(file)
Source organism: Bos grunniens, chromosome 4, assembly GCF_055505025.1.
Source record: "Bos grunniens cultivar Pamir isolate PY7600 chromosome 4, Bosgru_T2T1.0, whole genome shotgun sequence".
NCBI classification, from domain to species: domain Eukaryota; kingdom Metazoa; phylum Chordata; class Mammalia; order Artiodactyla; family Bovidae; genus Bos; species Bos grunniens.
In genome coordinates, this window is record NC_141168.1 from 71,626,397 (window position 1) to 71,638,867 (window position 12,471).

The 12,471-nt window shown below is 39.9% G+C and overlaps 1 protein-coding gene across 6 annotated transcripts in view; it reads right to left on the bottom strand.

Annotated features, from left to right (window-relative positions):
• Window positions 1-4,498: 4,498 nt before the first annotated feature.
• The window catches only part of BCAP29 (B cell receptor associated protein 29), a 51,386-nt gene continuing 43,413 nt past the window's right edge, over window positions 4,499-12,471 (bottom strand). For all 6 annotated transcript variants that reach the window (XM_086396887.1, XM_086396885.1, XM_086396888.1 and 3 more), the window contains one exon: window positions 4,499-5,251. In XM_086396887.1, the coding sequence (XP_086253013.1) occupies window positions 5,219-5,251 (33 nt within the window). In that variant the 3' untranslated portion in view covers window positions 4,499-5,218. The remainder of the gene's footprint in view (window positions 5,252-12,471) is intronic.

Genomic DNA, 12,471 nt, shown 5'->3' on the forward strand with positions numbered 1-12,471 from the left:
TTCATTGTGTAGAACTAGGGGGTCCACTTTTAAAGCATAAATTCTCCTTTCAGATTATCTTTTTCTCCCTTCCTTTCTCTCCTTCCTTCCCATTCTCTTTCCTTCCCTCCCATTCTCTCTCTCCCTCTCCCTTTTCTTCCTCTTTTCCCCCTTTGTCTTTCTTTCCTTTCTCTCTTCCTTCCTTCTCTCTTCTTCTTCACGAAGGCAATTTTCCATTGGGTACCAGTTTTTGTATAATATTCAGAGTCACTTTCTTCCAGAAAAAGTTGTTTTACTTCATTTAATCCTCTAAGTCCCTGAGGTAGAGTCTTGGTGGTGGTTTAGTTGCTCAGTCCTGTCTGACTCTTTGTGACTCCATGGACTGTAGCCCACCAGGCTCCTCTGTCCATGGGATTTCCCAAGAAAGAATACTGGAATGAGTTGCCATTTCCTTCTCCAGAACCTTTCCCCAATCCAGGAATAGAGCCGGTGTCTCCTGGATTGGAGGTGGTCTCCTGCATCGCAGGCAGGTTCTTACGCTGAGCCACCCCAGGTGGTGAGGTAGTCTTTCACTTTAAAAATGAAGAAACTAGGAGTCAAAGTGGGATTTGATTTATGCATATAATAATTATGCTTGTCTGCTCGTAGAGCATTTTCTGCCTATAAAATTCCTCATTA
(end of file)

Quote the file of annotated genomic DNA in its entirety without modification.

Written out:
Source organism: Bos grunniens, chromosome 4, assembly GCF_055505025.1.
Source record: "Bos grunniens cultivar Pamir isolate PY7600 chromosome 4, Bosgru_T2T1.0, whole genome shotgun sequence".
NCBI classification, from domain to species: domain Eukaryota; kingdom Metazoa; phylum Chordata; class Mammalia; order Artiodactyla; family Bovidae; genus Bos; species Bos grunniens.
In genome coordinates, this window is record NC_141168.1 from 71,626,397 (window position 1) to 71,638,867 (window position 12,471).

The 12,471-nt window shown below is 39.9% G+C and overlaps 1 protein-coding gene across 6 annotated transcripts in view; it reads right to left on the bottom strand.

Annotated features, from left to right (window-relative positions):
• Window positions 1-4,498: 4,498 nt before the first annotated feature.
• The window catches only part of BCAP29 (B cell receptor associated protein 29), a 51,386-nt gene continuing 43,413 nt past the window's right edge, over window positions 4,499-12,471 (bottom strand). For all 6 annotated transcript variants that reach the window (XM_086396887.1, XM_086396885.1, XM_086396888.1 and 3 more), the window contains one exon: window positions 4,499-5,251. In XM_086396887.1, the coding sequence (XP_086253013.1) occupies window positions 5,219-5,251 (33 nt within the window). In that variant the 3' untranslated portion in view covers window positions 4,499-5,218. The remainder of the gene's footprint in view (window positions 5,252-12,471) is intronic.

Genomic DNA, 12,471 nt, shown 5'->3' on the forward strand with positions numbered 1-12,471 from the left:
TTCATTGTGTAGAACTAGGGGGTCCACTTTTAAAGCATAAATTCTCCTTTCAGATTATCTTTTTCTCCCTTCCTTTCTCTCCTTCCTTCCCATTCTCTTTCCTTCCCTCCCATTCTCTCTCTCCCTCTCCCTTTTCTTCCTCTTTTCCCCCTTTGTCTTTCTTTCCTTTCTCTCTTCCTTCCTTCTCTCTTCTTCTTCACGAAGGCAATTTTCCATTGGGTACCAGTTTTTGTATAATATTCAGAGTCACTTTCTTCCAGAAAAAGTTGTTTTACTTCATTTAATCCTCTAAGTCCCTGAGGTAGAGTCTTGGTGGTGGTTTAGTTGCTCAGTCCTGTCTGACTCTTTGTGACTCCATGGACTGTAGCCCACCAGGCTCCTCTGTCCATGGGATTTCCCAAGAAAGAATACTGGAATGAGTTGCCATTTCCTTCTCCAGAACCTTTCCCCAATCCAGGAATAGAGCCGGTGTCTCCTGGATTGGAGGTGGTCTCCTGCATCGCAGGCAGGTTCTTACGCTGAGCCACCCCAGGTGGTGAGGTAGTCTTTCACTTTAAAAATGAAGAAACTAGGAGTCAAAGTGGGATTTGATTTATGCATATAATAATTATGCTTGTCTGCTCGTAGAGCATTTTCTGCCTATAAAATTCCTCATTA